Thumbs up for e- & m-education

First thing first - getting online

Nairobi day 2: First things first. Getting online. Airtime from corner shop, Roselyne’s Safaricom USB stick, figuring out how to load Safaricom Kenyan airtime onto my Ugandan MTN line. The trick is roaming, aha. All set, start calling and texting.

Met David Owino, Executive Director at Bandwidth and Cloud Services (BCS) Group , co-funder of Human IPO , former head of Safaricom Business and a whole lot of other things. Owino has just been in meeting with the PS, Dr. Bitange Ndemo. He cannot hide his excitement when he explains that the PS has an incredibly promising model in his office of “Africa’s Silicon Savanah” – the new IT City of Kenya – KONZA

If we can pull that one off Kenya is set, Owino says.

He goes on to talk about the three main “events” that made digital Kenya take off

  • Affordable mobile phones and rates = 20 million Kenyans are connected
  • M-pesa which 13 million uses – and an infrastructure which makes it possible to pay instantly
  •  The East African Marine System which made e-commerce a reality – and not some kind of  (im)possible future dream.

While the Kenyan Government made a bold step with the sea cable, private sector including international giants like Nokia, Google and Samsung played a role in pushing IT-talents and creative geek minds ahead. The three giants have invested in both setting up labs for developers and in international competitions were developers could share, get exposure and win prices to move them forward.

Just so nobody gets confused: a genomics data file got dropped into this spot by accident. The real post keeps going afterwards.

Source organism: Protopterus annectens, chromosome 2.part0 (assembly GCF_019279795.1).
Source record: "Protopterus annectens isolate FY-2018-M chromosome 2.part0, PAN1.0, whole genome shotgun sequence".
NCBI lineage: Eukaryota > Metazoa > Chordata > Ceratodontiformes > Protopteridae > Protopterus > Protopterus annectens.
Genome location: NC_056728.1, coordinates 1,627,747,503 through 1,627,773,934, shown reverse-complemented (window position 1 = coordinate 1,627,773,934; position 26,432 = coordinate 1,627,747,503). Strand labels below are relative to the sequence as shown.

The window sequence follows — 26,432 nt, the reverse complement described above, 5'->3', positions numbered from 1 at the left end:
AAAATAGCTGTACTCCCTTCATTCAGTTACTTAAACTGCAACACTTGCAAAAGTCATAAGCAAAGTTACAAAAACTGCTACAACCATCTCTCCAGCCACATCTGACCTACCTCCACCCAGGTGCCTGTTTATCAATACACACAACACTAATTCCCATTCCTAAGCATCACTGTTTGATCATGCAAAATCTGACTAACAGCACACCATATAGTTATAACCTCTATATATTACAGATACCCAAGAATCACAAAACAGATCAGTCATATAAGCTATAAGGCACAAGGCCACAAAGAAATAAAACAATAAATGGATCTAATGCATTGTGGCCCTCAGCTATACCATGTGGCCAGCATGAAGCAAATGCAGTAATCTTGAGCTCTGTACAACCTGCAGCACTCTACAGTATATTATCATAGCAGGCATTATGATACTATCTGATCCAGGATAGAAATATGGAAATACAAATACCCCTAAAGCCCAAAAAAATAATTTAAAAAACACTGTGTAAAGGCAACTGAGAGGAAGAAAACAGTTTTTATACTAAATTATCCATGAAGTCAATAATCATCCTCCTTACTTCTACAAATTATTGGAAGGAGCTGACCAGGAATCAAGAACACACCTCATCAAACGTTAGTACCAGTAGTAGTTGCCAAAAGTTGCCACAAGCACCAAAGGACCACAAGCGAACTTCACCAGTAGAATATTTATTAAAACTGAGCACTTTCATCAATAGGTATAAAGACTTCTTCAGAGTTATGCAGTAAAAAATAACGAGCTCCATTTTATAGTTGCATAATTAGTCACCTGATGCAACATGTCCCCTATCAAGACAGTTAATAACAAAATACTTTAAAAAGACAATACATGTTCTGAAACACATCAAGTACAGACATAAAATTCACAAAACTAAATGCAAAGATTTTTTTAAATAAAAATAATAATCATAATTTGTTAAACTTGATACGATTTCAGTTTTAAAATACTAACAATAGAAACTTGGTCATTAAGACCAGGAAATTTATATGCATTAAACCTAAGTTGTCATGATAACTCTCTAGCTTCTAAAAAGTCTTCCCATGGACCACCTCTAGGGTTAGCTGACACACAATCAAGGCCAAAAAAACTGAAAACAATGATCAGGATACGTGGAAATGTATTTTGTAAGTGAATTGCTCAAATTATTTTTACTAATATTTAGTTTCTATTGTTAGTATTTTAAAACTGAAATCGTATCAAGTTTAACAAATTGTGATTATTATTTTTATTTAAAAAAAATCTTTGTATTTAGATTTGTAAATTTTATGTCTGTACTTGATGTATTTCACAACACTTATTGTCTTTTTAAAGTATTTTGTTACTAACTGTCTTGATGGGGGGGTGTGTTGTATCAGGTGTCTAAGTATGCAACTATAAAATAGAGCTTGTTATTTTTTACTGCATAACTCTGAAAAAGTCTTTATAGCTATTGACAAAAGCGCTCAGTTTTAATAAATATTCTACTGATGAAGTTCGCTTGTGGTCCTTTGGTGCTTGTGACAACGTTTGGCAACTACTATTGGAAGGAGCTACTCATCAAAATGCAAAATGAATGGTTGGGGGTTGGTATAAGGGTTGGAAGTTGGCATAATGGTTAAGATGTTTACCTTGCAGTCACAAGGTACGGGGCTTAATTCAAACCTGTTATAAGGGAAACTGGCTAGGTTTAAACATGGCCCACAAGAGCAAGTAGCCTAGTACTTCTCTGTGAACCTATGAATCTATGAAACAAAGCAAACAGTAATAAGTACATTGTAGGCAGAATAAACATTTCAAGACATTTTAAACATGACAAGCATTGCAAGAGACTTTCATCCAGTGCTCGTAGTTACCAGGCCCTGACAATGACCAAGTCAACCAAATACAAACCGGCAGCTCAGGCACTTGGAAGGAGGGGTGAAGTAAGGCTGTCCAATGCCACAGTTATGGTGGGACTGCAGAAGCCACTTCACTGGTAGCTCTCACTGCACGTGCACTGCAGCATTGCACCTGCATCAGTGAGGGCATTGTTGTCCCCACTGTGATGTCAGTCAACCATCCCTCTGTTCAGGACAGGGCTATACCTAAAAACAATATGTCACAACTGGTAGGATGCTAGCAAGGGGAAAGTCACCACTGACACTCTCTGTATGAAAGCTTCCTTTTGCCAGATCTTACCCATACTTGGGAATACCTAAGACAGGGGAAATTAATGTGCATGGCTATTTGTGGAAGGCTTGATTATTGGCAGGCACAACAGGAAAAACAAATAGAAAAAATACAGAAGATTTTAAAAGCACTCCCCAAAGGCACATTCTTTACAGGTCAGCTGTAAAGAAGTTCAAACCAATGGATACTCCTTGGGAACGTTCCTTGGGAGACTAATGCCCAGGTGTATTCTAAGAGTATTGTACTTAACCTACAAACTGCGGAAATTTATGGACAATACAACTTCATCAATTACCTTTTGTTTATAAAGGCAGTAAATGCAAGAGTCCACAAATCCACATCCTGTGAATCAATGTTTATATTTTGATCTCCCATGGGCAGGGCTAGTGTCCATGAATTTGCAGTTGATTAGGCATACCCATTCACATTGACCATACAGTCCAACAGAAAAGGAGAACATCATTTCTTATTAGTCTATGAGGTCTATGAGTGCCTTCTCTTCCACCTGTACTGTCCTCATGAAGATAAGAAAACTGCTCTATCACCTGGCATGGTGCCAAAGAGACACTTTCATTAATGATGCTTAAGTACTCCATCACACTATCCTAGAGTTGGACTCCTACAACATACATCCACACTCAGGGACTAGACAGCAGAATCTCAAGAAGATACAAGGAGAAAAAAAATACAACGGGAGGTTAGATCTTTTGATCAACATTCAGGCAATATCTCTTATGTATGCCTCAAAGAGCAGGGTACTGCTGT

Owino sees education and entertainment as future major sectors for digital development. Kenya has 4 edu systems. The 844 – UPE and private, the British System ending with A levels and the International system ending with an IB.

Resources are in the British, the international and the private 844 system. The public UPE 844 suffers with a bad cocktail of insufficiently qualified teachers and lack of teaching material. This is where e-learning comes in, according to Owino. With more and more people, including teachers and parents purchasing the more and more affordable smart phones Owino sees space for e-learning at primary and secondary level.

We move on to speaking business and while we are browsing through various e-commerce sites already up-and-running Eat Out , Rupo, Zetu Owino also shows me some mock-up sites for e-learning. It does look promising; as a business and as a system which could be useful for an otherwise sad education situation for too many kids.

I can not help thinking about Ayila Primary School  in Amuru, Northern Uganda set up by parents after they returned in 2008-9 to their original land from the IDP camps and 23 years of civil war.

Ayila = no permanent building structures, secondary school drop-outs as teachers, no teaching materials – and so far away from the smart board equipped modern school one can imagine.  Konza or no Konza, these kids deserve something better than silly political strategies, which they never benefit from anyway because the funding is too limited and/or disappears in fraud and corruption and there is total lack of proper implementation and true political will.

Maybe e-learning in some form could be a solution.

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